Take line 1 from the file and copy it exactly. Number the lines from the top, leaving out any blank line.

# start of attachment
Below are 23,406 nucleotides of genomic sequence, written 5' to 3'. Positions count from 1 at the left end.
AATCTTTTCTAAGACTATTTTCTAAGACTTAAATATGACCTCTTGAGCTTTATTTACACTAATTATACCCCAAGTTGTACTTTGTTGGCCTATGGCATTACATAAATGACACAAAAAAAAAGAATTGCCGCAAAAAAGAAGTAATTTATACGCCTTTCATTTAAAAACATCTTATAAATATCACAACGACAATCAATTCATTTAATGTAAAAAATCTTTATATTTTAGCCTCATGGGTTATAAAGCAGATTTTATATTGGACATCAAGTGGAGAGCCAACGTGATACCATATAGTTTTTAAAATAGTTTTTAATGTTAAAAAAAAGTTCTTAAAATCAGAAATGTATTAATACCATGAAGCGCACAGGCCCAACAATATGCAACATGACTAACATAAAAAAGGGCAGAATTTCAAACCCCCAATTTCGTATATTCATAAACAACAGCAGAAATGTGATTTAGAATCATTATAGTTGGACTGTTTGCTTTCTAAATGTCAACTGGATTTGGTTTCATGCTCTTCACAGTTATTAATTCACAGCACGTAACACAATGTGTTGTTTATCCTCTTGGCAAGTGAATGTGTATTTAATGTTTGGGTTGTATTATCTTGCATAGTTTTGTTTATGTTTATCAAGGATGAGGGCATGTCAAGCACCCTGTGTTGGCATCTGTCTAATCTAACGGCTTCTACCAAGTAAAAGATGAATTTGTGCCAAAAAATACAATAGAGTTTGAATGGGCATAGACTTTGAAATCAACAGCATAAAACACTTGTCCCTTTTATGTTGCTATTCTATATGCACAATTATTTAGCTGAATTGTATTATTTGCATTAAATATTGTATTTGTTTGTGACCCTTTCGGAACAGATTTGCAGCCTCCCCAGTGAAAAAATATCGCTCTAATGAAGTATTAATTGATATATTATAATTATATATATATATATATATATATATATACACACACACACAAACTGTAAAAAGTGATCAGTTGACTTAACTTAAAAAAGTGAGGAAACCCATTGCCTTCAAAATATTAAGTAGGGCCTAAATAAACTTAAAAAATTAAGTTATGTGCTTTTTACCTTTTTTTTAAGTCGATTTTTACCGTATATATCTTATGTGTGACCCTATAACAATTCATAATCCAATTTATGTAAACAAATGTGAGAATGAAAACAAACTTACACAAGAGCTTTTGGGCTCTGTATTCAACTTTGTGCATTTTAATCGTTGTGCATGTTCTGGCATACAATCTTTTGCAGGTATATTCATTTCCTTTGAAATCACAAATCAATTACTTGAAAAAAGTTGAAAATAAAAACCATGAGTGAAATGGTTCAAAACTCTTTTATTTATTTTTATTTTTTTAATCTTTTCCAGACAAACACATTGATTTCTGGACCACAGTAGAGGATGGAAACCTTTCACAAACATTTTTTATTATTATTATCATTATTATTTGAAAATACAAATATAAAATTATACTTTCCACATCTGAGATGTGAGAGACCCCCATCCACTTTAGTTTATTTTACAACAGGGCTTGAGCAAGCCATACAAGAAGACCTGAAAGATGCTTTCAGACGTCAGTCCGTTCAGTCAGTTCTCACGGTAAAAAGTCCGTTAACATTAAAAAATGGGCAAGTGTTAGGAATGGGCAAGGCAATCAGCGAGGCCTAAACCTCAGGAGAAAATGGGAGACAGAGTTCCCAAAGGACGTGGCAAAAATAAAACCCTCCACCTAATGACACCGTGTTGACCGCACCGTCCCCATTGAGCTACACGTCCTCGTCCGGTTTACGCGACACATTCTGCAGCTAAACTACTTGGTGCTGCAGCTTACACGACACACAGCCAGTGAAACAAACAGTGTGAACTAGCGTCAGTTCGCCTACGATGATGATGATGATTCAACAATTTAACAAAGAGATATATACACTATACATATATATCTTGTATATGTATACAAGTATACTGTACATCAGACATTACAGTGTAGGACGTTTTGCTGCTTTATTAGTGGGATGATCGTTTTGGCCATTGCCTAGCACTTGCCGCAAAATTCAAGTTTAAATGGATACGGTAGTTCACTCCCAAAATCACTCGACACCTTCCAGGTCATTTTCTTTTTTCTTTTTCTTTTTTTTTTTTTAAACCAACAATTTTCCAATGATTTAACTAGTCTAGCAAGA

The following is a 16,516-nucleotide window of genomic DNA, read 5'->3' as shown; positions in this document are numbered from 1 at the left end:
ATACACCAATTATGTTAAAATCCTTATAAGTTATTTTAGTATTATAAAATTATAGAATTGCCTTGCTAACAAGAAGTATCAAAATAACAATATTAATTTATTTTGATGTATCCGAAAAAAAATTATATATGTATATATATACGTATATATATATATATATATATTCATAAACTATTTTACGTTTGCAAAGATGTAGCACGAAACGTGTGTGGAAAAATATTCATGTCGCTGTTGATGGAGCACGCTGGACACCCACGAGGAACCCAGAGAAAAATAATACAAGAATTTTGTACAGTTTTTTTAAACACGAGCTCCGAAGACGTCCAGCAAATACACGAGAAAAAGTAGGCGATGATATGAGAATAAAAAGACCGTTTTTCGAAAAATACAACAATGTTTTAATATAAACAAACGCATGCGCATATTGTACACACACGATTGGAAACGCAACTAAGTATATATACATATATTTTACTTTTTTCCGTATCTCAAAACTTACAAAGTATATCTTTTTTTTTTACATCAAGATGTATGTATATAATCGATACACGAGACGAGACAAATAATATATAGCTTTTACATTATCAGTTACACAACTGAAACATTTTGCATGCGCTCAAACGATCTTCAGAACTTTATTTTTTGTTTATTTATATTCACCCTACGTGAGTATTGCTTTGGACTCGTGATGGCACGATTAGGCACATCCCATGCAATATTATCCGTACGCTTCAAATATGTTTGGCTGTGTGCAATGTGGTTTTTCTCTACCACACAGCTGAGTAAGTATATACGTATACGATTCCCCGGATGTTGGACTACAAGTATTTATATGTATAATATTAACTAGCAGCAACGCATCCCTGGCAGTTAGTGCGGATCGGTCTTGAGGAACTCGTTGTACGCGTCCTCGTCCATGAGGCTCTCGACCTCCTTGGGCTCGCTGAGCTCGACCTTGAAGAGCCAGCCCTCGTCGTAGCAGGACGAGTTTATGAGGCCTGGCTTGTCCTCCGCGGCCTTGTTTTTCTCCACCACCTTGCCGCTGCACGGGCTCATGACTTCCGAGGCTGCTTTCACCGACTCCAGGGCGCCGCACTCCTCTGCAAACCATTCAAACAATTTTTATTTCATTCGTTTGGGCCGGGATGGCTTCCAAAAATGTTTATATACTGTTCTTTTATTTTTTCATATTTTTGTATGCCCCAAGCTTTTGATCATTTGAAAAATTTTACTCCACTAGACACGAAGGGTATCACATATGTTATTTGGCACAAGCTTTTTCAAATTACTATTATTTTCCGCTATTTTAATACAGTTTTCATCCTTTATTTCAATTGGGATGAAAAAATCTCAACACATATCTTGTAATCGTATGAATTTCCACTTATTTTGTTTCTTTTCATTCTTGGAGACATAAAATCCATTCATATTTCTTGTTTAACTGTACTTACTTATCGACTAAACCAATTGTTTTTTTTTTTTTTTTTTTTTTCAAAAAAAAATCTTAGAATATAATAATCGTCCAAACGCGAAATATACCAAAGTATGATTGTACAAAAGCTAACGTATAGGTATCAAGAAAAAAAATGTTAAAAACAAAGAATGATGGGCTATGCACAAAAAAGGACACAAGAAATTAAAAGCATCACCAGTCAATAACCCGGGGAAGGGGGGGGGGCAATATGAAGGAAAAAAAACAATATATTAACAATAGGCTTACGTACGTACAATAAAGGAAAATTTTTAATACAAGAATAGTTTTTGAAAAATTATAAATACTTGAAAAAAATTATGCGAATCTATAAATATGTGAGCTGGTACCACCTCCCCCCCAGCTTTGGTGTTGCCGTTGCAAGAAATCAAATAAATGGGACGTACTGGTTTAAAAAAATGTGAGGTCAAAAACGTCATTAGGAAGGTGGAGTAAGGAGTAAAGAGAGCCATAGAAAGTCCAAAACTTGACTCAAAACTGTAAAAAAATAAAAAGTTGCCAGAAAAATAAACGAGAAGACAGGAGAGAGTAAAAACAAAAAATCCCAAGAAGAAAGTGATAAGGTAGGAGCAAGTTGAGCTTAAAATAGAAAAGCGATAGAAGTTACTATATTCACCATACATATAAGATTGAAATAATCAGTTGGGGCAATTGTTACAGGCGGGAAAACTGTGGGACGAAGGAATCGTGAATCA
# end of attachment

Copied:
Below are 23,406 nucleotides of genomic sequence, written 5' to 3'. Positions count from 1 at the left end.